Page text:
- Subsidy scams in California, which shut down the nation’s most popular incentive program in 2011, have raised questions about whether programs designed for solar PV will work with small wind, given the increased complexity of siting and optimizing power production from small wind turbines.
Power generation from small wind turbines is an increasingly important part of the broader market for renewable distributed energy generation. Small wind power provides cost-effective electricity on a highly localized level, both in remote settings as well as in conjunction with power from the utility grid. According to a new report from Pike Research, growth in the industry is being driven by increased government incentives and an expanded awareness of small wind technologies as an alternative source of electric power. Other market drivers include the desire for customer and community ownership of power generation and the recognition that investment in small wind turbines can be an enduring source of economic development for the rural locales in which they are typically deployed.
The cleantech market intelligence firm forecasts that the global market for small wind systems will more than double between 2010 and 2015, rising from $255 million to $634 million during that period. Within the same forecast horizon, small wind system installed capacity additions will nearly triple to 152 megawatts, and average installed prices of small wind systems will decline to just over $4,150 per kilowatt.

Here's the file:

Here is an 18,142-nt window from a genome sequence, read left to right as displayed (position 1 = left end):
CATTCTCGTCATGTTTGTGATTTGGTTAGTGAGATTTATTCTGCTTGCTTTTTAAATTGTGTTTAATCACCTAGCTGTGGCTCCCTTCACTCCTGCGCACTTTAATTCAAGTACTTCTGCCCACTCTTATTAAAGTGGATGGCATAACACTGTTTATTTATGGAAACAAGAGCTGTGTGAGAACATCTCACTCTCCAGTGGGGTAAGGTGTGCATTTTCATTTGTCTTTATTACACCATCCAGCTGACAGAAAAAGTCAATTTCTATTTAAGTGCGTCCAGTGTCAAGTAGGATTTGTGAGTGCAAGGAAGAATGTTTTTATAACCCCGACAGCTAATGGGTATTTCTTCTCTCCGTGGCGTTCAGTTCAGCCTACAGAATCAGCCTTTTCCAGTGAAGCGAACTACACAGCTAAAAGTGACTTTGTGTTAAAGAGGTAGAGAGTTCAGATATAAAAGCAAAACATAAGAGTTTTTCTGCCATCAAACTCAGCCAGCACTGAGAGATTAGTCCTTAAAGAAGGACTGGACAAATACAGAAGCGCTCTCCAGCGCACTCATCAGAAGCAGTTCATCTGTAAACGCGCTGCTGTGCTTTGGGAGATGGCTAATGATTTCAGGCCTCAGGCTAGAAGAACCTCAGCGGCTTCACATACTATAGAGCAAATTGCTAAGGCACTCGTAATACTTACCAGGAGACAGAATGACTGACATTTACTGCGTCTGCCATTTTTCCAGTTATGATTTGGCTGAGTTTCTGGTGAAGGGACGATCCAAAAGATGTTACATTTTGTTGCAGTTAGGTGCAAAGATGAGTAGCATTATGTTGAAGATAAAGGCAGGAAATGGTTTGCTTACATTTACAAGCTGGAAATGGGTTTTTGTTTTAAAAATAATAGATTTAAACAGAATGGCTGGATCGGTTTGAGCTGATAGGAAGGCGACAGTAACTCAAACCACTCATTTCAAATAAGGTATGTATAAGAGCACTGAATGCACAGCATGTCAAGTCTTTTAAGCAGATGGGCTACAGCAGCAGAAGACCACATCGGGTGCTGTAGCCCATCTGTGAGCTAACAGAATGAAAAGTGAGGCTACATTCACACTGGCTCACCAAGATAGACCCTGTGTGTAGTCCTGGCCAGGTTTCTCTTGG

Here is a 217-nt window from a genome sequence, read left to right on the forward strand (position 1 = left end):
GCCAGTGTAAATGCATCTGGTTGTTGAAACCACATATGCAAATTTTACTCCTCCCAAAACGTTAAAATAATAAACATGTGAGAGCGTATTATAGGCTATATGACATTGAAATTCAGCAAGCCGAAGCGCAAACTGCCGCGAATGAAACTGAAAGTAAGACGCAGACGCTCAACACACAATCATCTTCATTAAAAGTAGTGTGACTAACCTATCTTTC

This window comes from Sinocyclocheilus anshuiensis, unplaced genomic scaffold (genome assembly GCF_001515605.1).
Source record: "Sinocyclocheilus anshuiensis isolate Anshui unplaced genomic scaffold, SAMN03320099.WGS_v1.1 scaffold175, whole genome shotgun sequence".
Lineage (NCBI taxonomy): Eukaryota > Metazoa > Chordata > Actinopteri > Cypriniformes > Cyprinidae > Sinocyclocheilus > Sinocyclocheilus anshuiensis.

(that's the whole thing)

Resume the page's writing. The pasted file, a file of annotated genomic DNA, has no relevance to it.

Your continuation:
“The payback period for a small wind system can be 5 to 10 years in a region with adequate wind resources,” says senior analyst Peter Asmus. “These economics provide a strong value proposition for a variety of commercial, industrial, and residential applications. Small wind turbines are currently more efficient than solar photovoltaic (PV) systems and, therefore, more economical from a levelized cost of energy perspective.”
Asmus adds, however, that despite their benefits, small wind turbines have not enjoyed the same level of innovation when it comes to unique financing and business models, particularly when compared with distributed solar energy. Pike Research’s analysis indicates that business models gaining traction in the small wind sector include leasing programs and utility or third-party ownership. However, subsidy scams in California, which shut down the nation’s most popular incentive program in 2011, have raised questions about whether programs designed for solar PV will work with small wind, given the increased complexity of siting and optimizing power production from small wind turbines.
Pike Research’s report, “Small Wind Power”, examines the global market for small wind power systems including the equipment, components, and installation and service models to enable distributed energy generation from small wind turbines. The report provides a comprehensive examination of industry growth drivers, technology issues, regulatory frameworks, financing structures, and the competitive landscape. Global market forecasts, segmented by world region, extend through 2015. An Executive Summary of the report is available for free download on the firm’s website.
Pike Research is a market research and consulting firm that provides in-depth analysis of global clean technology markets. The company’s research methodology combines supply-side industry analysis, end-user primary research and demand assessment, and deep examination of technology trends to provide a comprehensive view of the Smart Energy, Smart Grid, Smart Transportation, Smart Industry, and Smart Buildings sectors. For more information, visit www.pikeresearch.com or call +1.303.997.7609.